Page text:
I got to thinking about this the other day, thought I’d posit the question:

State minimum wage mandates vastly reduce employment among inexperienced and unskilled workers, by increasing the wages for some to above-market rates, while others lose their jobs to pay for the increase. Now, instead of, say, ten workers at $5/hr, a business owner might only be able to hire six workers at $8/hr, while four workers lose their jobs (unlike the government, business owners can’t steal money, or cheat their books, or print money, or borrow money against your children’s future labor, they actually have to earn money, meet a monthly budget, and pay their bills; so when costs suddenly go over budget—like, say, an artificial wage increase mandated by the state—cuts then have to be made to get the business back within budget).

For those of you who doubt this economic fact, here’s a chart, published by Unbiased America, which shows that the higher the minimum wage, the higher the unemployment for youth, which are typically the most inexperienced and unskilled workers, so they take the brunt of the resultant job loss:

minimum wage chart

It only makes economic sense; you raise the price of something, people buy less of it—and that includes labor.

So, if minimum wage mandates were eliminated, and it was no longer illegal—in this free country of ours—for people to actually work for a mutually agreed-upon wage that might be lower than what the state dictates, then employment among inexperienced and unskilled workers would rise. But here’s the thing: the wages would be distributed evenly, to more workers, and the workers would receive the wages without government interference. Now, instead of six workers making above-market wages and four workers being unemployed, perheps we’d be back up to ten workers making market-rate wages, but with no government program siphoning off a big portion of the wealth being transferred in the process.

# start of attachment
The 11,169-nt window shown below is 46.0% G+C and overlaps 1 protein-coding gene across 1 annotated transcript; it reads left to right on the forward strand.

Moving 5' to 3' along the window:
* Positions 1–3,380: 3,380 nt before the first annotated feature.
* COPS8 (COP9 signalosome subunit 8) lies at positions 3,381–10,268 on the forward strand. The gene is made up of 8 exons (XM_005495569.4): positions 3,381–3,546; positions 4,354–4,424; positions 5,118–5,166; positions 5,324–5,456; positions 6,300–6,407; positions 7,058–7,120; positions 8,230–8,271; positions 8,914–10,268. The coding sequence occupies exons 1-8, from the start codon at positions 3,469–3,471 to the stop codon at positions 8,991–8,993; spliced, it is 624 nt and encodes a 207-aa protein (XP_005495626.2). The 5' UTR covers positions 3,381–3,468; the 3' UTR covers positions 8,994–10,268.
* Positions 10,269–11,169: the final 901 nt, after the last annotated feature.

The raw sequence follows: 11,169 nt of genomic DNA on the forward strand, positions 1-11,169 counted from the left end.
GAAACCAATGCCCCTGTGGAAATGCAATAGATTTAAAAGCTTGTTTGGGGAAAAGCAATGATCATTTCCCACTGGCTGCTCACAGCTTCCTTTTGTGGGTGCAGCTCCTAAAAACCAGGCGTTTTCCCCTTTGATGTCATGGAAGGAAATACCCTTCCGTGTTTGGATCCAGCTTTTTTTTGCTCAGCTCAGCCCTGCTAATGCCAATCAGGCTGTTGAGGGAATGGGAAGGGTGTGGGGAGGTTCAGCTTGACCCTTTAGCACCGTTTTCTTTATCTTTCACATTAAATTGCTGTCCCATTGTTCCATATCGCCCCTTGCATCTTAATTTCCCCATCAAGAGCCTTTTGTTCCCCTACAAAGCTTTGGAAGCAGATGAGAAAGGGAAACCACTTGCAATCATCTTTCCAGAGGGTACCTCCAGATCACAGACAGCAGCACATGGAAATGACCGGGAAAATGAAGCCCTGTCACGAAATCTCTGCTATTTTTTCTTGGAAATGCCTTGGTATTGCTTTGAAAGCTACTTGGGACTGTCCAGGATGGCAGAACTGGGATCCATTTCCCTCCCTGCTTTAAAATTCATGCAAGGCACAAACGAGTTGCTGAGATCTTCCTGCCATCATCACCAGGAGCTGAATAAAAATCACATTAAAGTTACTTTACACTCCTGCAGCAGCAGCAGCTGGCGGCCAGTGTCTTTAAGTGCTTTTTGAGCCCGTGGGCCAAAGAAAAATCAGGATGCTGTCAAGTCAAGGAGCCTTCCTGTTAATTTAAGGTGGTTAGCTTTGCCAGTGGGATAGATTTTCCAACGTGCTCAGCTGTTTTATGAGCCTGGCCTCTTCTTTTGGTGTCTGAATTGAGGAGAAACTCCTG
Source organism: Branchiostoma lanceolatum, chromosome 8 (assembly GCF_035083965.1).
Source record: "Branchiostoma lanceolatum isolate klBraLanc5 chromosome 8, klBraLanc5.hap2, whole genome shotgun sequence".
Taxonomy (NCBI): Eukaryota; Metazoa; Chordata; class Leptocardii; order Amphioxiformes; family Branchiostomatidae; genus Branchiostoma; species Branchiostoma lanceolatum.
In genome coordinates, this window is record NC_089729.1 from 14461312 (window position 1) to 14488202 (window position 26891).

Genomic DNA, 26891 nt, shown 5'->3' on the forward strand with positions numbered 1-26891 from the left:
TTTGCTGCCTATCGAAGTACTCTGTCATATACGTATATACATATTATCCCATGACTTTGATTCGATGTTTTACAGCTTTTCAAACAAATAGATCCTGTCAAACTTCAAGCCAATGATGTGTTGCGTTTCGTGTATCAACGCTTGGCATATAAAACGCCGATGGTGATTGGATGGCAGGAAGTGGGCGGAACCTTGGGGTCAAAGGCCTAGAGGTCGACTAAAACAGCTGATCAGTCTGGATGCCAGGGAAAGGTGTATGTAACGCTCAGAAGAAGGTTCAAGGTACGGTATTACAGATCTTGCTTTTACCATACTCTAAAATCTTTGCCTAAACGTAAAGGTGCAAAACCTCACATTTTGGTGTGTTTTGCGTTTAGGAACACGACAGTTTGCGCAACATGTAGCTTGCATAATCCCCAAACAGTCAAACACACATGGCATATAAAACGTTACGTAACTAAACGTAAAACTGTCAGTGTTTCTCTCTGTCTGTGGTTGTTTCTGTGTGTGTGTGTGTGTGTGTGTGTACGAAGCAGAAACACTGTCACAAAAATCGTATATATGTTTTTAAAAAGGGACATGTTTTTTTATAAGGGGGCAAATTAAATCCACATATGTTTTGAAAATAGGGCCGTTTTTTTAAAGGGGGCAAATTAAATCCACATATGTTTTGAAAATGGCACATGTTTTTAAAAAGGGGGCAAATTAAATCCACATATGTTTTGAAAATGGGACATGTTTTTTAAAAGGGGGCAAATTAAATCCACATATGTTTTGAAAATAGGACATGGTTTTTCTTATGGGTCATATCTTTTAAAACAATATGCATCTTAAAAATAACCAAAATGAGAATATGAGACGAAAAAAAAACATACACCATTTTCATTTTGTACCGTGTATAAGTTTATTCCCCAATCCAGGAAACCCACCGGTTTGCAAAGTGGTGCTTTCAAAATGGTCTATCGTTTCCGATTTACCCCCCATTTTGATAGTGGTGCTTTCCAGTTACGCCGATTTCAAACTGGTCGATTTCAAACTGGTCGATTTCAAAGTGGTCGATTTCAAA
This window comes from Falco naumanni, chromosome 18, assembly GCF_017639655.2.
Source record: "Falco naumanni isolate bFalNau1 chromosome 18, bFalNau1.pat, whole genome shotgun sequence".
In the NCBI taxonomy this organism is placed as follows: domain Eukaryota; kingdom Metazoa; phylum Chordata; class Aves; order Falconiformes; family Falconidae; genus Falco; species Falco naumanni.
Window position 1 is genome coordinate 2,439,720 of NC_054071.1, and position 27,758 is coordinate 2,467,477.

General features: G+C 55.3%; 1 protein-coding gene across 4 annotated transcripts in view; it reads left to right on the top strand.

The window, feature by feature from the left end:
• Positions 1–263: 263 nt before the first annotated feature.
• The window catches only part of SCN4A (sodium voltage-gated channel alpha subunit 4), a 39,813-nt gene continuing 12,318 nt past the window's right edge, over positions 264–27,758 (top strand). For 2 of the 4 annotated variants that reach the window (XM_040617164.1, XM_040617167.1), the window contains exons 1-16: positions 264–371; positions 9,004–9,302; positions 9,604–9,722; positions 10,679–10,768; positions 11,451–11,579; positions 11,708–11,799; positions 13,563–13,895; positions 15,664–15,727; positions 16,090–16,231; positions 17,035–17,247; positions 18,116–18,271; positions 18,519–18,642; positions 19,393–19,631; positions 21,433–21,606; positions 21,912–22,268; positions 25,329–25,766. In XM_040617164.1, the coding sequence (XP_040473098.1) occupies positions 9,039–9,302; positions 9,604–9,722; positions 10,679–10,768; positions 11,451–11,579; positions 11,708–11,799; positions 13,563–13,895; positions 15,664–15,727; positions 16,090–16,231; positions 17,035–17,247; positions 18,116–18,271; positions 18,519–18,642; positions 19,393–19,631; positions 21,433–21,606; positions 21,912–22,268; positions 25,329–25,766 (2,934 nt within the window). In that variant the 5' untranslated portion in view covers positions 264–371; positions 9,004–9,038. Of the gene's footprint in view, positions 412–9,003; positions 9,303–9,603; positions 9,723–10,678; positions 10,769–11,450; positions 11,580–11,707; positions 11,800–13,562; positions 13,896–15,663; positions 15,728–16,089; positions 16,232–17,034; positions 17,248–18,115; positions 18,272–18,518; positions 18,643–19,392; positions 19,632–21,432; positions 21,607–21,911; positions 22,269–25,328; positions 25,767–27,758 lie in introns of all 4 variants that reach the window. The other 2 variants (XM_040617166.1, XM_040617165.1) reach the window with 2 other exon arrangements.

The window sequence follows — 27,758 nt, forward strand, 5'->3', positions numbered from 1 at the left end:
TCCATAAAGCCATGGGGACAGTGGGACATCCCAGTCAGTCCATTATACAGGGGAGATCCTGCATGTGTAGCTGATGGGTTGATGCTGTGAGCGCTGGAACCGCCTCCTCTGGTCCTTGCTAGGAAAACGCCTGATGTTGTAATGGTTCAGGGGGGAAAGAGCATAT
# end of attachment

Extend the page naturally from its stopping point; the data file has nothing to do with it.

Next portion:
However, with social programs (redistribution of wealth) the government takes money from some people (the working class), pockets a bunch of it, hands a bunch of it out to their cronies, then gives a little of what’s left to other people (the recipients of the programs), mostly in exchange for their votes so they can stay in power.

government siphon2

Politicians enrich themselves immensely through these programs, which is why they so vigorously sell them to the people. But taking wealth from the people, spreading a fraction of it around among them, while making a huge “rake” in the process, does nothing toward increasing the overall wealth in society—it simply impoverishes more people while enriching the politicians and bureaucrats. The REAL wealth transfer is not from some people to other people, but from all the people to the government. Just take a look at Venezuela…you don’t see the government officials standing in those food lines.

However, eliminating minimum wage mandates would prompt a natural redistribution of wealth among the workers, and take the middleman—the government—out of the loop, thus losing their “cut.” In other words, there’d be a free-market redistribution of wealth, rather than a government-run wealth redistribution program, and the people—society at large—would retain the money within the economy, instead of sending it to the government to fund the programs and enrich the politicians and their cronies.

So I wonder: is this perhaps why politicians insist on minimum wage mandates? To keep themselves, their grubby hands, deep in the wealth transfer loop? The higher the minimum wage, the higher the unemployment, and the higher the unemployment, the more government wealth redistribution programs that are “needed,” and the wealthier politicians get, standing ass-deep in the redistribution stream…